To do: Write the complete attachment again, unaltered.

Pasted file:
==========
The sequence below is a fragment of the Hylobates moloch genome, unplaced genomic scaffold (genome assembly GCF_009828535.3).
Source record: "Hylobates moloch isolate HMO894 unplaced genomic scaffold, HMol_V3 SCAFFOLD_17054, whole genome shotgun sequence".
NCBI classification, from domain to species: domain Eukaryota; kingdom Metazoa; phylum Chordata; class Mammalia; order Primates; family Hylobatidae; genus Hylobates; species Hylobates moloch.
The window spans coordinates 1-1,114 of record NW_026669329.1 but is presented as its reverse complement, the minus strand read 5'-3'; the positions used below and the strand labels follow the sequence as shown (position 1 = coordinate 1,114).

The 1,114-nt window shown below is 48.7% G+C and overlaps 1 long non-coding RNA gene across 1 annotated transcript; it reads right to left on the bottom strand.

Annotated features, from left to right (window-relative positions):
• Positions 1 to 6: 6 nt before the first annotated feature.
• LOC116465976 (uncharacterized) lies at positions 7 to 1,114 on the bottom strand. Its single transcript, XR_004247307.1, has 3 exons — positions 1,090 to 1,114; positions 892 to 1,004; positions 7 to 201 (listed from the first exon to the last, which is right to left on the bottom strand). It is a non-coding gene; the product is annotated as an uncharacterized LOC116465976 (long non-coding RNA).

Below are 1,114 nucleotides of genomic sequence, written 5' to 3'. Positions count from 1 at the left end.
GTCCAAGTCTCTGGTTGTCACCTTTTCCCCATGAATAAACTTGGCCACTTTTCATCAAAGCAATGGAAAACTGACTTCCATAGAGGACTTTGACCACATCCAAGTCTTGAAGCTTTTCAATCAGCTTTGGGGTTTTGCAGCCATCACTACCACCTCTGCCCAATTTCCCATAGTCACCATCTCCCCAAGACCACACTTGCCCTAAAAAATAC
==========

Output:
The sequence below is a fragment of the Hylobates moloch genome, unplaced genomic scaffold (genome assembly GCF_009828535.3).
Source record: "Hylobates moloch isolate HMO894 unplaced genomic scaffold, HMol_V3 SCAFFOLD_17054, whole genome shotgun sequence".
NCBI classification, from domain to species: domain Eukaryota; kingdom Metazoa; phylum Chordata; class Mammalia; order Primates; family Hylobatidae; genus Hylobates; species Hylobates moloch.
The window spans coordinates 1-1,114 of record NW_026669329.1 but is presented as its reverse complement, the minus strand read 5'-3'; the positions used below and the strand labels follow the sequence as shown (position 1 = coordinate 1,114).

The 1,114-nt window shown below is 48.7% G+C and overlaps 1 long non-coding RNA gene across 1 annotated transcript; it reads right to left on the bottom strand.

Annotated features, from left to right (window-relative positions):
• Positions 1 to 6: 6 nt before the first annotated feature.
• LOC116465976 (uncharacterized) lies at positions 7 to 1,114 on the bottom strand. Its single transcript, XR_004247307.1, has 3 exons — positions 1,090 to 1,114; positions 892 to 1,004; positions 7 to 201 (listed from the first exon to the last, which is right to left on the bottom strand). It is a non-coding gene; the product is annotated as an uncharacterized LOC116465976 (long non-coding RNA).

Below are 1,114 nucleotides of genomic sequence, written 5' to 3'. Positions count from 1 at the left end.
GTCCAAGTCTCTGGTTGTCACCTTTTCCCCATGAATAAACTTGGCCACTTTTCATCAAAGCAATGGAAAACTGACTTCCATAGAGGACTTTGACCACATCCAAGTCTTGAAGCTTTTCAATCAGCTTTGGGGTTTTGCAGCCATCACTACCACCTCTGCCCAATTTCCCATAGTCACCATCTCCCCAAGACCACACTTGCCCTAAAAAATAC